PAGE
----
Where to begin?
By the standards of most people, you're all arrogant. Arrogant with a capital A, so don't be thinking some of you are better than the others. Put your ego on a leash, and get on with your job. Remember the lessons from kindergarten, play nice and share? Even though you are elected by people in one ward, you have to make decisions about what's good for the whole city. No, it isn't good for one part of the city to get all the gravy all the time, and another area the sharp end of the stick. Grow up, suck it up, recognize the value, and values you all bring to office.
Yes, it's a tough job, but you volunteered, and went through quite an ordeal to prove how badly you wanted the job. There is a long list of services the city currently provides and it has to be paid for, or make the decision to cut it. There is a huge list of additional things the city could spend money on, and you have to decide. Huge and expensive. Expand a water treatment plant and there's hundreds of millions of dollars. Each kilometre of new roads is more dollars, and then we get into bridges and complicated intersections and the money goes up and up. Equipment for cops and firefighters doesn't come cheap. I don't even know what all the city spends money on, but you'd better know.
Do not be fooled by outsourcing. Sure, they say, it's cheaper for a private company to collect garbage. Except we have a fleet of vehicles to deal with the several streams of waste, and people trained to operate them. Are you going to sell the vehicles and lay off the people? Then what do you do when the outsourcing company raises prices? As they will when they know they've got you by the short and curlies.
The overall operating budget is $3.5 Billion, and the capital budget is $5.8 Billion. Added and written out that's $9,300,000,000. That's a lot of zeros, and there's a lot of stuff that needs to fit into it. Maybe it sounds like a lot of room, but there's not. Focus on the big picture, not the stuff that is a rounding error, no matter how visible it is.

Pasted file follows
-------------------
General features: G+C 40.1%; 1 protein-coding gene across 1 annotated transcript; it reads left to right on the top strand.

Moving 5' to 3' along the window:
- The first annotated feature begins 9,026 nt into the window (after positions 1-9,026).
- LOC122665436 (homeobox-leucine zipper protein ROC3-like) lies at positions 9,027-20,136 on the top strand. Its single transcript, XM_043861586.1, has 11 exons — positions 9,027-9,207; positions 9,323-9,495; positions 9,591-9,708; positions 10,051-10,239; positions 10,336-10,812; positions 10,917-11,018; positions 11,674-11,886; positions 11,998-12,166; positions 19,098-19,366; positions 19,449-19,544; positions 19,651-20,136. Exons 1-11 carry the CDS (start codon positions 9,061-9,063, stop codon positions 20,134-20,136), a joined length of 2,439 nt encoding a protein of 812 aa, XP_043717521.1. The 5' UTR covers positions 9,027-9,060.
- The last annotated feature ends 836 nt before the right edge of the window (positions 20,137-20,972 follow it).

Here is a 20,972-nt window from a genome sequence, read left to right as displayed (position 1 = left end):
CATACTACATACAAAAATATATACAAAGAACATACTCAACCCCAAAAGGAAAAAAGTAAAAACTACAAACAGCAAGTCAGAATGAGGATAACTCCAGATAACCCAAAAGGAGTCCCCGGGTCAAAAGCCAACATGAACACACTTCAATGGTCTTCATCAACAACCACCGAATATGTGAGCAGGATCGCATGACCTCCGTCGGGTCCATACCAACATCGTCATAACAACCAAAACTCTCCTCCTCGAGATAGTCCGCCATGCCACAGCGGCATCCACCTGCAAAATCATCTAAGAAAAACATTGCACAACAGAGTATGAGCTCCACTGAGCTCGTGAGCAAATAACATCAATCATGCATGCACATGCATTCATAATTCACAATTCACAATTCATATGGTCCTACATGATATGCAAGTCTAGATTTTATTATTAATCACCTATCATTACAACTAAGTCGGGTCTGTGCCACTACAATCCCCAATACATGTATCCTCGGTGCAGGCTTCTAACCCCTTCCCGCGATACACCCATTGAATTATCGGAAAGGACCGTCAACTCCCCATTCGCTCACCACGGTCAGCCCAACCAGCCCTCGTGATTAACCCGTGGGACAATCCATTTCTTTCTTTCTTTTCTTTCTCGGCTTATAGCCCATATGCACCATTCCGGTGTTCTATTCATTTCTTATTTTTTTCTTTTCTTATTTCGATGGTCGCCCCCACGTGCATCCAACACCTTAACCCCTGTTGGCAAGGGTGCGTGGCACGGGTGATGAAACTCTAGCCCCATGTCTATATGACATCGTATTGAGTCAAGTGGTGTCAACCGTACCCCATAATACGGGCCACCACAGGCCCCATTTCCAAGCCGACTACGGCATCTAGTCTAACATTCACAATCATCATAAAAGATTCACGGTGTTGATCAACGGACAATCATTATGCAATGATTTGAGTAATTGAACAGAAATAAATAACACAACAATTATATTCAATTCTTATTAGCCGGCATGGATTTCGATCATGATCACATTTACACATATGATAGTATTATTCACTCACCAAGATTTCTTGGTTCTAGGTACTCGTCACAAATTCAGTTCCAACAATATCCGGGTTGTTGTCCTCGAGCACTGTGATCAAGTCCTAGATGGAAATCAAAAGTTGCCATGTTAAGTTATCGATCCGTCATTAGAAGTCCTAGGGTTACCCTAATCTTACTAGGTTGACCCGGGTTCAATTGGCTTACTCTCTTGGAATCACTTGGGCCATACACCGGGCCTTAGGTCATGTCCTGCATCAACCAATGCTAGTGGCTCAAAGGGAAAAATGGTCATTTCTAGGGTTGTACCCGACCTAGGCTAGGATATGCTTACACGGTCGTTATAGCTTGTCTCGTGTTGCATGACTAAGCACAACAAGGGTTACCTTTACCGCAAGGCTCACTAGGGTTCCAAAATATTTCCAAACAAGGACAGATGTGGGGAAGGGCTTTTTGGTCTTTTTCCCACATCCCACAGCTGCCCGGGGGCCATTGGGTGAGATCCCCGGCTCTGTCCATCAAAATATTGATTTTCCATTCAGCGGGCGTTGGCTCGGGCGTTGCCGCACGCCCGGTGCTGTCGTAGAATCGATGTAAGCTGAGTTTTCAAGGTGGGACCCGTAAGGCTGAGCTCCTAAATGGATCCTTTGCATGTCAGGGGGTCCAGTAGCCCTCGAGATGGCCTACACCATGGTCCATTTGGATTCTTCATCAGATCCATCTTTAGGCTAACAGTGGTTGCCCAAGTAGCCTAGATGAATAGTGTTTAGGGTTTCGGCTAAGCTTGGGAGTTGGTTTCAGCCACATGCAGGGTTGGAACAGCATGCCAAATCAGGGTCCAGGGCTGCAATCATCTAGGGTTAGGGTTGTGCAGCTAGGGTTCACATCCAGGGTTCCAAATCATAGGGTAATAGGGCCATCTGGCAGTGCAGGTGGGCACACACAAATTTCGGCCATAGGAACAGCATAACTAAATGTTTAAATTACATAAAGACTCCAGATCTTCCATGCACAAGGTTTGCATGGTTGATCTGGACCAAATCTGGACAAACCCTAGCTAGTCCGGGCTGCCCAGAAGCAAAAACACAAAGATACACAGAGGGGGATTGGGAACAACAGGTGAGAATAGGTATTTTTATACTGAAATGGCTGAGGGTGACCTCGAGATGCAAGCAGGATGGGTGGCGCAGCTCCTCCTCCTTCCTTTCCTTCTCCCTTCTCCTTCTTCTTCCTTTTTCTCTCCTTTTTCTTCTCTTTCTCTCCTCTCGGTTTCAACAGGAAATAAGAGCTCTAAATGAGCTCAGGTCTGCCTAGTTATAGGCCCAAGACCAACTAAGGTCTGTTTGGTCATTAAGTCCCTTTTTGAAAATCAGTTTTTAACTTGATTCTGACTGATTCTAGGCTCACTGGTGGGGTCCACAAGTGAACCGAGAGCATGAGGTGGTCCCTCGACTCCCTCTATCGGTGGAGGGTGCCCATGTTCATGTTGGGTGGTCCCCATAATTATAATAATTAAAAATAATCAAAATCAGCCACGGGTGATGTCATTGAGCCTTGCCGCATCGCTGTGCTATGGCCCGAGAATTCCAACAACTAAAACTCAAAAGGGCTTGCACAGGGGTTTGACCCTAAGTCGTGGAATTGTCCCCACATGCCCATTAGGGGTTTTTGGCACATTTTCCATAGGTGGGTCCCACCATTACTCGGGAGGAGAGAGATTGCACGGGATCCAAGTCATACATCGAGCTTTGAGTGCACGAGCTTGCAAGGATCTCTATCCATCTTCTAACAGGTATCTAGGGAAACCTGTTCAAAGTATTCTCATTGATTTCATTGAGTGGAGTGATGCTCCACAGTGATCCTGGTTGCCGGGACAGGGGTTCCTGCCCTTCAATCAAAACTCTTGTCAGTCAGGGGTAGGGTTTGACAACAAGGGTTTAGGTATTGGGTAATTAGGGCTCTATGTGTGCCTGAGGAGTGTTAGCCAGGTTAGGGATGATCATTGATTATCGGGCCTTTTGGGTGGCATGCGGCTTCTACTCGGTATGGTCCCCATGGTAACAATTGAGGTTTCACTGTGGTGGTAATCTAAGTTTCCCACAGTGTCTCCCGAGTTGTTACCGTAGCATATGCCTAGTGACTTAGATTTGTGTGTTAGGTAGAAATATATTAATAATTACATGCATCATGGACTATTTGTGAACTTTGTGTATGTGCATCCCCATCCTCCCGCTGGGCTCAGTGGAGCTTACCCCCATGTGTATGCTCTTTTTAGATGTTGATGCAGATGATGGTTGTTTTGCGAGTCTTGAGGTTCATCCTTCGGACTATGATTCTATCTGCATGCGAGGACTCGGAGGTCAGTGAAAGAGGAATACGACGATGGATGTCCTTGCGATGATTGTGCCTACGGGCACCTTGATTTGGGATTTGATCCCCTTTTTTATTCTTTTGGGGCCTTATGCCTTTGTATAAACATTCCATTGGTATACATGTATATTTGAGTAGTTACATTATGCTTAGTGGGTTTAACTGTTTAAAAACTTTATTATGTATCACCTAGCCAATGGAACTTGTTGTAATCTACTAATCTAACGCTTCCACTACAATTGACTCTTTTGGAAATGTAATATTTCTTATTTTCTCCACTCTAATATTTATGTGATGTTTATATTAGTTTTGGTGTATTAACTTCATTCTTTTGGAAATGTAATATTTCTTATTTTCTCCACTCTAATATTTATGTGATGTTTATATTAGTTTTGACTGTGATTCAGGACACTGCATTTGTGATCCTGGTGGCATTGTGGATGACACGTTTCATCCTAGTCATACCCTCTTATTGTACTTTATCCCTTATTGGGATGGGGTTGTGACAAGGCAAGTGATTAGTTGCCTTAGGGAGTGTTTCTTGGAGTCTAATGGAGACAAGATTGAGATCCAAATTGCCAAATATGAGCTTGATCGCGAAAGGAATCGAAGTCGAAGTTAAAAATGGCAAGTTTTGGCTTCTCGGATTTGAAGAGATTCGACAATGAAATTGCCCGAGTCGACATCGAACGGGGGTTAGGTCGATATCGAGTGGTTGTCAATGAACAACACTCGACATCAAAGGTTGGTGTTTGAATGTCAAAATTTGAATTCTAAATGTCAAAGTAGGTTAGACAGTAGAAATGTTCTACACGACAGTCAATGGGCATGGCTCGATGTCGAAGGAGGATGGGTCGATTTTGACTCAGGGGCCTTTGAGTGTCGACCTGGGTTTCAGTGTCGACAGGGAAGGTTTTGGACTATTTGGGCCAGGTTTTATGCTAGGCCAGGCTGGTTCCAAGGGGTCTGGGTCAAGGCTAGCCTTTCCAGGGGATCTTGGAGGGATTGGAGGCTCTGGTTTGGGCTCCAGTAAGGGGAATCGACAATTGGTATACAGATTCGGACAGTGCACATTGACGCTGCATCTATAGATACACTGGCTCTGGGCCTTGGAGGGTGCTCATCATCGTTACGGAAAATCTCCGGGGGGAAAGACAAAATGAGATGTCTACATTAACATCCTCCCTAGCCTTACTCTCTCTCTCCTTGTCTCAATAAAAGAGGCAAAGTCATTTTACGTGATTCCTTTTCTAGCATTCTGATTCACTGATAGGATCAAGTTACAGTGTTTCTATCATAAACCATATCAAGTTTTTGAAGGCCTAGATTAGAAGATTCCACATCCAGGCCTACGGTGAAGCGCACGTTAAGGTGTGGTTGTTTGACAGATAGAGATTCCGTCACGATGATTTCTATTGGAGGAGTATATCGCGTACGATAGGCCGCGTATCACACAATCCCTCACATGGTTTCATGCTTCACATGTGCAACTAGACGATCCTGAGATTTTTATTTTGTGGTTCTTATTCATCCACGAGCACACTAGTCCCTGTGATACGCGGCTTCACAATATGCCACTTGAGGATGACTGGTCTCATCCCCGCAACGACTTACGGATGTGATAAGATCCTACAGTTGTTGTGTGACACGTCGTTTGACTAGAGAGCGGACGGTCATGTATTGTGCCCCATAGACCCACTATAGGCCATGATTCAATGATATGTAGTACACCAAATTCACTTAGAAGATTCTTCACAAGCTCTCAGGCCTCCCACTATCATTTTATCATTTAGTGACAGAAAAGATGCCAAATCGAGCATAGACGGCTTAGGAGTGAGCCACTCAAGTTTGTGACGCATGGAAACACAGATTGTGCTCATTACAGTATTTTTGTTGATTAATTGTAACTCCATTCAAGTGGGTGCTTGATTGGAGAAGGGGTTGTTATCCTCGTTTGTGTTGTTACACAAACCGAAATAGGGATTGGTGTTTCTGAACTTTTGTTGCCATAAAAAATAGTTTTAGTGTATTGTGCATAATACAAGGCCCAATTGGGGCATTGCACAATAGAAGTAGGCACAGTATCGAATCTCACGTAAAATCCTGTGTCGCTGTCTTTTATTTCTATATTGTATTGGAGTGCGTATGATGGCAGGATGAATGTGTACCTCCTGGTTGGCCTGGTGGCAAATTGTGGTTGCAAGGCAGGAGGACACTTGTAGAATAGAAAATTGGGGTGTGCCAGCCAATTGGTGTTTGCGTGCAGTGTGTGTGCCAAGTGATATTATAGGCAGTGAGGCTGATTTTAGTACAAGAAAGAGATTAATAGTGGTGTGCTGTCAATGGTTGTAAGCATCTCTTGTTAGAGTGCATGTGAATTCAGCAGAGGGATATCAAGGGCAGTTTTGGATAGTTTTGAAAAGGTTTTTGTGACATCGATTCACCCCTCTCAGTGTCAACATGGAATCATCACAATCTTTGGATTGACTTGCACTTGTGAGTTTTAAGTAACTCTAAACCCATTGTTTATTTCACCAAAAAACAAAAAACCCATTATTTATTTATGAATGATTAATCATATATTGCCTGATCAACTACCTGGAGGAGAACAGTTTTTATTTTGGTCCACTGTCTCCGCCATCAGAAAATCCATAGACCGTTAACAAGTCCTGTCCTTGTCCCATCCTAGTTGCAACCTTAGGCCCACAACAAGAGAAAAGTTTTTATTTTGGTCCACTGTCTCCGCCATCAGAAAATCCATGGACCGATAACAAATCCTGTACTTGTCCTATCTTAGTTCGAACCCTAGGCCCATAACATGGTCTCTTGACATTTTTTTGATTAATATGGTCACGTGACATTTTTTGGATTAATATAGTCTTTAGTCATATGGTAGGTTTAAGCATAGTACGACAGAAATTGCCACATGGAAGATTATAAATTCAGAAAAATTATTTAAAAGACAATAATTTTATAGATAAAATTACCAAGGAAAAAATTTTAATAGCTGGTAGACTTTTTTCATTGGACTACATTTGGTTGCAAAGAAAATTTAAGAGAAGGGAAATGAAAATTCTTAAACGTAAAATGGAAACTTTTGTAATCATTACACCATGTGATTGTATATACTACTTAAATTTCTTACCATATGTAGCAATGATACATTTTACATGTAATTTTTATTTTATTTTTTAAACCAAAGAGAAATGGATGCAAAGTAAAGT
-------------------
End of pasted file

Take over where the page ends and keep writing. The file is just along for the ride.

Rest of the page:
It's a constant struggle to find the best value. Sometimes it looks sensible to spend a little more now and save on the next phase of construction. Sometimes that turns out to be not the best idea in hindsight. Do we buy the bargain basement bid, and pay early maintenance costs, or the cadillac bid and write a big cheque up front?
So-called common sense is a poor tool. You need high quality data, and lots of it, and you'd better read it thoroughly. How much, exactly, do all the various options for a particular choice cost? We're talking many millions of dollars, potentially over decades for some choices. What are the benefits and drawbacks of each choice? Compare that to another choice, such as the various Green Line routing alternatives for the downtown core. Then another set of choices on another issue, again and again. Common sense is quickly overwhelmed. You need a system, not intuition, and certainly not an ideology. There's lots of times a solution is counter-intuitive, so check the numbers, but believe the data.
We've all seen a road paved, and a short time later it's torn up again for some other work. What a waste, we think. How hard can it be to coordinate that sort of work? Well, actually, it's enormously difficult. Calgary has 16,000 lane kilometres of paved roadways, and work could happen for any number of utilities on, under, or near the street. Such a coordinator would have to know all the street related work the city plans to do, plus all the city utility work such as water, and wastewater lines, plus work done by outside companies for natural gas and petroleum product pipelines, as well as electrical and data lines, and probably more that don't come to mind at the moment. Imagine knowing all that, or keeping track of all that in a database that would change every day, and then trying to make sense of it to schedule the work for all the different contractors for the various players, and trying to get it all done before the ground freezes again. They do try, but for short sighted politicians, work like that seems like it's easy to cut and not miss. There are any number of people working for the city that do work that produce value that might not be obvious. It's easy to cut staff and regret it later.